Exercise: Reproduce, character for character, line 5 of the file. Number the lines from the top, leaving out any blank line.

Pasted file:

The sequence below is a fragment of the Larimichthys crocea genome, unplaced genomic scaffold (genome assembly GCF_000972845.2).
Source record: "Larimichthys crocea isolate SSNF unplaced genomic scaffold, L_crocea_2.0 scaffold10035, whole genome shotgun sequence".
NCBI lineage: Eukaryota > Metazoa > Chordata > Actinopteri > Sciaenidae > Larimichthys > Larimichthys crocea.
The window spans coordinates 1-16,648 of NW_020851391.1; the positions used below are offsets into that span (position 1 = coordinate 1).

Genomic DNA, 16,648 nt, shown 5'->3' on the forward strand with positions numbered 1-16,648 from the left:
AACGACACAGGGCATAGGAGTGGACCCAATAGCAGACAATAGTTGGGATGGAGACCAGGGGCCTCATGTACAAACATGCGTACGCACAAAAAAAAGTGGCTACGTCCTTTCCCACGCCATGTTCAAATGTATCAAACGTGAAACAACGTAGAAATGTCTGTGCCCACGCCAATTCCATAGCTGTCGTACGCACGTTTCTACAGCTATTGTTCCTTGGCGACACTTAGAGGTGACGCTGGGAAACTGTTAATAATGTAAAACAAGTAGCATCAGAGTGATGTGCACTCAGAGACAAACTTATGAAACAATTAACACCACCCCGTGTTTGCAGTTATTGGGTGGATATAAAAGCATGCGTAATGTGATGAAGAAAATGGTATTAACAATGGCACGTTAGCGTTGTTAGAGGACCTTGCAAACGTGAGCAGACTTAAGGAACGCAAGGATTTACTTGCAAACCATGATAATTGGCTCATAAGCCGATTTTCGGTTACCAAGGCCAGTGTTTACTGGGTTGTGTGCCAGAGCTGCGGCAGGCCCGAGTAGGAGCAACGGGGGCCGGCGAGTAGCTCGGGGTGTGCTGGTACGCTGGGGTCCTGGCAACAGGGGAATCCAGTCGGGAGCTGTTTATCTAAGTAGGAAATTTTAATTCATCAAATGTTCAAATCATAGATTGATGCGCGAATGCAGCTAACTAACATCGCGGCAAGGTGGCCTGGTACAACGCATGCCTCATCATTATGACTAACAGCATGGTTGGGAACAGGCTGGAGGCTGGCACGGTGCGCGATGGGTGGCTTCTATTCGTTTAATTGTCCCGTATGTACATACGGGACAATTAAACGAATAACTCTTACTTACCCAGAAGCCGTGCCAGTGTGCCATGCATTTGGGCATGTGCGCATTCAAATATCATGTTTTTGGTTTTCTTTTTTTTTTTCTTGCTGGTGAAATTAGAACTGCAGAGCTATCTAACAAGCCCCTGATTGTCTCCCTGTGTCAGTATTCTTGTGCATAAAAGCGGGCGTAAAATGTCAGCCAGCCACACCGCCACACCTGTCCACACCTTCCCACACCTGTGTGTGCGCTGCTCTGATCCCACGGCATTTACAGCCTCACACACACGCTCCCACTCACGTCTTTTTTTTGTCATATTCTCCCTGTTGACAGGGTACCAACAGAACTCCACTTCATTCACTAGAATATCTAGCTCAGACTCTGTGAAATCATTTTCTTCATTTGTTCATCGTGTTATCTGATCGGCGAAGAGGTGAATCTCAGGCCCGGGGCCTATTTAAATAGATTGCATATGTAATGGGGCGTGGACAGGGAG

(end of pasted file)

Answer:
Genomic DNA, 16,648 nt, shown 5'->3' on the forward strand with positions numbered 1-16,648 from the left: